Those pursuing adverse possession have to file documents in the court system including an explanation of why they claim some right, title or interest in the land. They also have to make factual allegations showing the invalidity of the title holder’s claim to the land.

Matthew Welch, an attorney and partner at Daytona Beach’s Cobb Cole law firm, said adverse possession law goes back to the nation’s earliest days when it was more common for people to be nomadic or just abandon property. Adverse possession cases aren’t common locally, but they trended up during the so-called Great Recession and then ebbed when the economy and housing market recovered, he said.

Welch, who specializes in real estate law, said adverse possession is used more often in property disputes with neighbors over things such as a shed someone puts on land next door and it goes unchallenged for seven years or more before a disagreement breaks out.

DeLand attorney Mike Nordman, who has practiced real estate law for 14 years, also said he’s mostly seen adverse possession used for property boundary disputes between neighbors or to straighten out titles after children of deceased parents inherit an estate.

“Rarely is it used for a stranger to show up and try to get title to a house,” Nordman said. “I don’t think it was ever intended for that.”

Some who do try to take over a vacant house can get booted out through ejectment and “quiet title” actions, Welch said. Quiet title filings ask a judge to intervene and settle a title dispute.

Welch said he’s not aware of any local cases that ended with a victorious squatter.

Tharbs told The News-Journal last week he spent most of his life in Indiana and moved to Florida in recent years. The 53-year-old said when he was 19 his father, who owned a candy store and restaurant in Indiana, taught him about property law. Tharbs said he used his knowledge of adverse possession for the first time last year with the Revilo Boulevard home.

He said he has always worked for his father or himself, and now he’s thinking about opening an ice cream parlor. He had a different business venture in mind last year when he tried to get control of the old Sun & Surf Motel at 726 N. Atlantic Ave.

In court papers filed last year as part of his adverse possession action on the rundown motel built shortly after World War II, Tharbs included a handwritten note about his vision for the vacant complex.

“I’m going to rehab it and rent it to help me pay my bills and taxes,” reads the note that includes his signature. “I’m also going to donate to a cancer center to help cure cancer. My company name is Christian City Housing & Management.”

The note went on to explain that “it will be a family project and we will be living on the premises until the court date, fixing and repairing and renovation.”

Florida Division of Corporations records on Sunbiz.org don’t list a Christian City Housing & Management nor any other businesses under Tharbs’ name.

The county government is the owner of 726 N. Atlantic Ave., but deputy county attorney Jamie Seaman said Tharbs has never served the county with his adverse possession lawsuit. The point is probably moot, though, since government property can’t be taken by adverse possession. The county bought the motel in August 2015 and Tharbs’ adverse possession action didn’t start until August 2016.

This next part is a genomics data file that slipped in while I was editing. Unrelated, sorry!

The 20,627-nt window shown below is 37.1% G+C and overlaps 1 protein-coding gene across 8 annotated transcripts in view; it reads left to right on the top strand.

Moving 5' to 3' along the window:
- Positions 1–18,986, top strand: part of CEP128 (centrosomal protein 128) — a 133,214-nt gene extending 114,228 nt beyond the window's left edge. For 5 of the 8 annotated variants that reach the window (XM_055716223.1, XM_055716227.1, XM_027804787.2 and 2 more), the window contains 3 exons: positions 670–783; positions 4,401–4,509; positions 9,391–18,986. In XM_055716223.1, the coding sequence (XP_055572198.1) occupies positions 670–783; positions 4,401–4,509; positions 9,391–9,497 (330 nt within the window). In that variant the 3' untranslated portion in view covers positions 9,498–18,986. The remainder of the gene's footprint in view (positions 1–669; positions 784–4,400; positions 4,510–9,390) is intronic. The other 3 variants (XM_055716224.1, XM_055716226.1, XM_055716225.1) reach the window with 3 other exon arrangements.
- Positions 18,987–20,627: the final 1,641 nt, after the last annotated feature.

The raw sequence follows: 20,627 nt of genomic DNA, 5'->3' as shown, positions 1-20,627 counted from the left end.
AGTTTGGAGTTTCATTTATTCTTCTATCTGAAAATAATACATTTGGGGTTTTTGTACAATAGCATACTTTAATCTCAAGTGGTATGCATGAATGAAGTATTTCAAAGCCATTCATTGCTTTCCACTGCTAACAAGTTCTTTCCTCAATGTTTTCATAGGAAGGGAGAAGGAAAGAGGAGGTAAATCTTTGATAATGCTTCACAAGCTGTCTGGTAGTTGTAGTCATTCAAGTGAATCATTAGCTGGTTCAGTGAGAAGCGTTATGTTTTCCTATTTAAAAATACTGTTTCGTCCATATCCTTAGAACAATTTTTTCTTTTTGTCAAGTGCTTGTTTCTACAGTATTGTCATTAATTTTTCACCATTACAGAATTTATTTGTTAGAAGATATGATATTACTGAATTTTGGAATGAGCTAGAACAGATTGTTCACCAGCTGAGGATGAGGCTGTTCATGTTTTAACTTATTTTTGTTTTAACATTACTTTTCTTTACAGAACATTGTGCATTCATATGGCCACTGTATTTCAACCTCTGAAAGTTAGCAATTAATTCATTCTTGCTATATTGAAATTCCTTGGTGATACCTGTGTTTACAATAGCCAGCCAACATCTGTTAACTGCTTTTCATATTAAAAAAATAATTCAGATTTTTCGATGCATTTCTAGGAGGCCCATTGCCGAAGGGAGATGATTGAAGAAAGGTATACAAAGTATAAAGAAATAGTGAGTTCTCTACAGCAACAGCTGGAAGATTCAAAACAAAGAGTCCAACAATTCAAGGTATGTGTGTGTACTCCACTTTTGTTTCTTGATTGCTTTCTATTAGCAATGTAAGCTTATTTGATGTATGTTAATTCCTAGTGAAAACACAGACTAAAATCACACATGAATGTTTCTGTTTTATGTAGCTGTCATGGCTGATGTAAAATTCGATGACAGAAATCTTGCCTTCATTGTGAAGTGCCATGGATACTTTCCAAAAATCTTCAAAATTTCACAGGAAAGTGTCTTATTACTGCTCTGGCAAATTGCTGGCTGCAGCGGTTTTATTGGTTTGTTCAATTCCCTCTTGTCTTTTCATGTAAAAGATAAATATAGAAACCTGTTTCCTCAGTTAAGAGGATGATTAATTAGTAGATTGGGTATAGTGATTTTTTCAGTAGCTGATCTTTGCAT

When Tharbs was told in an interview with The News-Journal last week that the motel buildings had been torn down a few months ago and work has started to turn the site into parking for beachgoers, he said he would probably let go of his battle for that property and his idea to house homeless people there.

It’s not clear how Tharbs would finance any business venture since court records also include his application to obtain civil indigent status. He wrote on the form that his only sources of income were $733 per month in Social Security benefits and $555 in rental income. It’s not clear where the rental income would be generated since Tharbs said on the form he had no equity in real estate.

Tharbs said the Social Security money is for a disability from a car accident. He indicated on the form that he doesn’t have a bank account, savings or any other assets. Tharbs was determined to be indigent, according to the form dated Aug. 17, 2016.

Tharbs said he hasn’t given up on making 404 Revilo Blvd. his home despite being kicked out three weeks ago. On May 12, the city posted no trespassing signs on the badly damaged home that warn its use and occupancy are prohibited.

City Chief Building Official Mike Garrett said the property’s owners have until June 17 to respond to the city’s shutdown of the home and take “corrective actions on the property.” So far the city has not heard from the owner, Libby Investment Group. Nor has the city heard from Tharbs, Garrett said last week.

If no response is received by the deadline, city commissioners could be asked if they want the house to be condemned and demolished, Garrett said. If they decide they want it torn down, the owner will have 20 days to appeal.

Tharbs said he’s still interested in the Revilo Boulevard home, which he said he had started to repair and was going to fix up over time.

“I don’t know why they shut it down,” he said of the termite-infested home with water damage and wiring problems.

But for now he said he’s staying in the Miami area.

“I might come back,” he said.

He said he and his wife, who is pregnant, are homeless and living out of his truck. He said they had to leave 80 percent of their belongings in the home since they had so little time to move out.

He feels the city should have given him a warning before kicking him out, and he should have a chance to talk to a judge.

“I have a lawyer. I may sue,” said Tharbs, who until now has represented himself in the adverse possession cases.

Tharbs might also be out of luck on the Euclid Avenue home he’s trying to take through adverse possession. Bids on the foreclosed home are already being taken for an upcoming online auction, Martin said.